There is no end to the thoughtful critics of Canada’s Soviet style supply management system for the dairy, poultry and eggs producing sectors.
Not only have leading Canadian think-tanks like the C.D. Howe Institute, the Conference Board and the School of Public Policy at U. Calgary produced reports highly critical of this antiquated system, here is what the WTO has to say, in a nutshell, about the serious defects of the system in its most recent Trade Policy Review – Canada (April 2015):
One of the weaknesses described regarding the supply managed system is the priority it gives to farmers over consumers. Supply management results in limited competition, both domestic and international. The target price to producers is largely based on average production costs and the system has not created incentives for producers to lower their production costs over the years. It therefore guarantees stable revenue for producers while transferring the cost onto consumers. In a context of growing global demand for dairy products, the system also hinders the competitiveness of the industry and may be preventing it from taking advantage of international markets. Finally, the system is maintained at the cost of trade barriers (quotas, and very high out of quota tariff rates).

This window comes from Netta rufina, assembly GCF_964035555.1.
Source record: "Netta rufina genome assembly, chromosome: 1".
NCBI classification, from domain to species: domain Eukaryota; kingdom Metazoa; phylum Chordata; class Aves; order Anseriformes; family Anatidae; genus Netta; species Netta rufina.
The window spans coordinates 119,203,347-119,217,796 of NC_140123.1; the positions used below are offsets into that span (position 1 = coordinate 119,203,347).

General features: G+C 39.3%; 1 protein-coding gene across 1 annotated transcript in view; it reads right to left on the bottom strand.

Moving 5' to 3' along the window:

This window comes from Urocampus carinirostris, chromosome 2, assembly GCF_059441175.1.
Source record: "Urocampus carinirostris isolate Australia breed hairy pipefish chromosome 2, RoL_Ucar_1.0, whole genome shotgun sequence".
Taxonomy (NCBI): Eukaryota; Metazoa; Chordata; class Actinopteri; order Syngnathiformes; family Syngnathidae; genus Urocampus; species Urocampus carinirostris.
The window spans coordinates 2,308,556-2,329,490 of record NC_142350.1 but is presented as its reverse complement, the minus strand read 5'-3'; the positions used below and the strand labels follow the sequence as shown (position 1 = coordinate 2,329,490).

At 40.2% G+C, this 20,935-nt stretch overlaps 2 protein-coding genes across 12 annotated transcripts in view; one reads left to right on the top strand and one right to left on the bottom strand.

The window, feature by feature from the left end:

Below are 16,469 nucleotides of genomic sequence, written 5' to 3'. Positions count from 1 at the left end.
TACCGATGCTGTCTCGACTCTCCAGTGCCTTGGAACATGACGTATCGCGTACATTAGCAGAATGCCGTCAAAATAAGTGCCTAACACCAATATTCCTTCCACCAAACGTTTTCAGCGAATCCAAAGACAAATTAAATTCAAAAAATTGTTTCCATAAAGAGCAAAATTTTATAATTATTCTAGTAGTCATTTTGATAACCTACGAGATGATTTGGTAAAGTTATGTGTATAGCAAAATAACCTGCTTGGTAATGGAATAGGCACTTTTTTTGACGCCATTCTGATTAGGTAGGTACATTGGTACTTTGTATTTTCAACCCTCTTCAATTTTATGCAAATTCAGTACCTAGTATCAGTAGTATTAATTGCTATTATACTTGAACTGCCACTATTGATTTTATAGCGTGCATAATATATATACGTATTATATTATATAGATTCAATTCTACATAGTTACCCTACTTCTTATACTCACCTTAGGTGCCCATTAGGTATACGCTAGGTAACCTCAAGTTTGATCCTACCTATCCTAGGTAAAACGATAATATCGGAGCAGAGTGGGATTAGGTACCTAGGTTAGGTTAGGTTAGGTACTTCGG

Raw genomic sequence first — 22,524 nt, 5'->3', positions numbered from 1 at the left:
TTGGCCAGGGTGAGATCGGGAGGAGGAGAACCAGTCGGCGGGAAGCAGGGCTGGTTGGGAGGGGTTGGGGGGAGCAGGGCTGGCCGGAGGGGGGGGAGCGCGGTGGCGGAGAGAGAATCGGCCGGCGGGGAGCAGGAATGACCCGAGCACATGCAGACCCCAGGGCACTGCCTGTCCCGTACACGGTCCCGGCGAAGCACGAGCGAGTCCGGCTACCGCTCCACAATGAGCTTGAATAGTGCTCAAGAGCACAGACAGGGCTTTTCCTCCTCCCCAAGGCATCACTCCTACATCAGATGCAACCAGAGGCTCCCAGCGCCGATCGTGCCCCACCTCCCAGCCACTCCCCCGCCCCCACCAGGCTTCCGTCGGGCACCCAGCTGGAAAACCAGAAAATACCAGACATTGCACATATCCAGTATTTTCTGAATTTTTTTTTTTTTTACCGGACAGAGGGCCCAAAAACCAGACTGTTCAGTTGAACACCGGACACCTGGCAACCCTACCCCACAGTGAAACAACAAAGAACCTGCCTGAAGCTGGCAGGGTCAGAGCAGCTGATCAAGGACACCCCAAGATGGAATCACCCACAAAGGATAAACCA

It couldn’t have been better stated in such a succinct way – not only do Canadian consumers suffer from the system, Canada is losing out on major opportunities in global dairy markets. The question is this – why doesn’t the dairy industry wake up?